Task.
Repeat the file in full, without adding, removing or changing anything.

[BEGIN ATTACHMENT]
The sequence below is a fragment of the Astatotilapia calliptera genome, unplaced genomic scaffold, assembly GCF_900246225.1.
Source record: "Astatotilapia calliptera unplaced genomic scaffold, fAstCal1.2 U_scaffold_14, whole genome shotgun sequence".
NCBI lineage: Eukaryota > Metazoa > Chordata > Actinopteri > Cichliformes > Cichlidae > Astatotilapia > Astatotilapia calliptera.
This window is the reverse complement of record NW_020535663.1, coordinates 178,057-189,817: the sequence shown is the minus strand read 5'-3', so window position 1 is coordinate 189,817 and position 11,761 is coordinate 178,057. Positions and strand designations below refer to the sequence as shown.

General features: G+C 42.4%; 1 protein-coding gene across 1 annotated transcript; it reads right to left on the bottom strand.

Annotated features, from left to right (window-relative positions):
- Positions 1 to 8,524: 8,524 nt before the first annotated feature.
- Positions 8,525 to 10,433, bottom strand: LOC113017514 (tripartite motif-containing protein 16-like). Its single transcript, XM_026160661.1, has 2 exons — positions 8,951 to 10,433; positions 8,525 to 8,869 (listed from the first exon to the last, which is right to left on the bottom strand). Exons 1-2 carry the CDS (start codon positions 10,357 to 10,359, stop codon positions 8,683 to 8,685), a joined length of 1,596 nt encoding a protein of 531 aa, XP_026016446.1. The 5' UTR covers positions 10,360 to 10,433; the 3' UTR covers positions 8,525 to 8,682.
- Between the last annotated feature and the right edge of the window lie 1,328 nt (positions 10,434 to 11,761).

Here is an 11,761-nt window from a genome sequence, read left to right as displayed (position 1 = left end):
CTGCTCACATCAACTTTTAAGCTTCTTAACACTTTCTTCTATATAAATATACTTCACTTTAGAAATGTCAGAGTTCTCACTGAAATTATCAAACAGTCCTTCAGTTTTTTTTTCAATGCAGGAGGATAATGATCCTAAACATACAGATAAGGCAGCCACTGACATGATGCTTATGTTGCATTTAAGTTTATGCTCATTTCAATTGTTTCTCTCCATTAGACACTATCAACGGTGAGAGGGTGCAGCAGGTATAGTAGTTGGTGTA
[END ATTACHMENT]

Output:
The sequence below is a fragment of the Astatotilapia calliptera genome, unplaced genomic scaffold, assembly GCF_900246225.1.
Source record: "Astatotilapia calliptera unplaced genomic scaffold, fAstCal1.2 U_scaffold_14, whole genome shotgun sequence".
NCBI lineage: Eukaryota > Metazoa > Chordata > Actinopteri > Cichliformes > Cichlidae > Astatotilapia > Astatotilapia calliptera.
This window is the reverse complement of record NW_020535663.1, coordinates 178,057-189,817: the sequence shown is the minus strand read 5'-3', so window position 1 is coordinate 189,817 and position 11,761 is coordinate 178,057. Positions and strand designations below refer to the sequence as shown.

General features: G+C 42.4%; 1 protein-coding gene across 1 annotated transcript; it reads right to left on the bottom strand.

Annotated features, from left to right (window-relative positions):
- Positions 1 to 8,524: 8,524 nt before the first annotated feature.
- Positions 8,525 to 10,433, bottom strand: LOC113017514 (tripartite motif-containing protein 16-like). Its single transcript, XM_026160661.1, has 2 exons — positions 8,951 to 10,433; positions 8,525 to 8,869 (listed from the first exon to the last, which is right to left on the bottom strand). Exons 1-2 carry the CDS (start codon positions 10,357 to 10,359, stop codon positions 8,683 to 8,685), a joined length of 1,596 nt encoding a protein of 531 aa, XP_026016446.1. The 5' UTR covers positions 10,360 to 10,433; the 3' UTR covers positions 8,525 to 8,682.
- Between the last annotated feature and the right edge of the window lie 1,328 nt (positions 10,434 to 11,761).

Here is an 11,761-nt window from a genome sequence, read left to right as displayed (position 1 = left end):
CTGCTCACATCAACTTTTAAGCTTCTTAACACTTTCTTCTATATAAATATACTTCACTTTAGAAATGTCAGAGTTCTCACTGAAATTATCAAACAGTCCTTCAGTTTTTTTTTCAATGCAGGAGGATAATGATCCTAAACATACAGATAAGGCAGCCACTGACATGATGCTTATGTTGCATTTAAGTTTATGCTCATTTCAATTGTTTCTCTCCATTAGACACTATCAACGGTGAGAGGGTGCAGCAGGTATAGTAGTTGGTGTA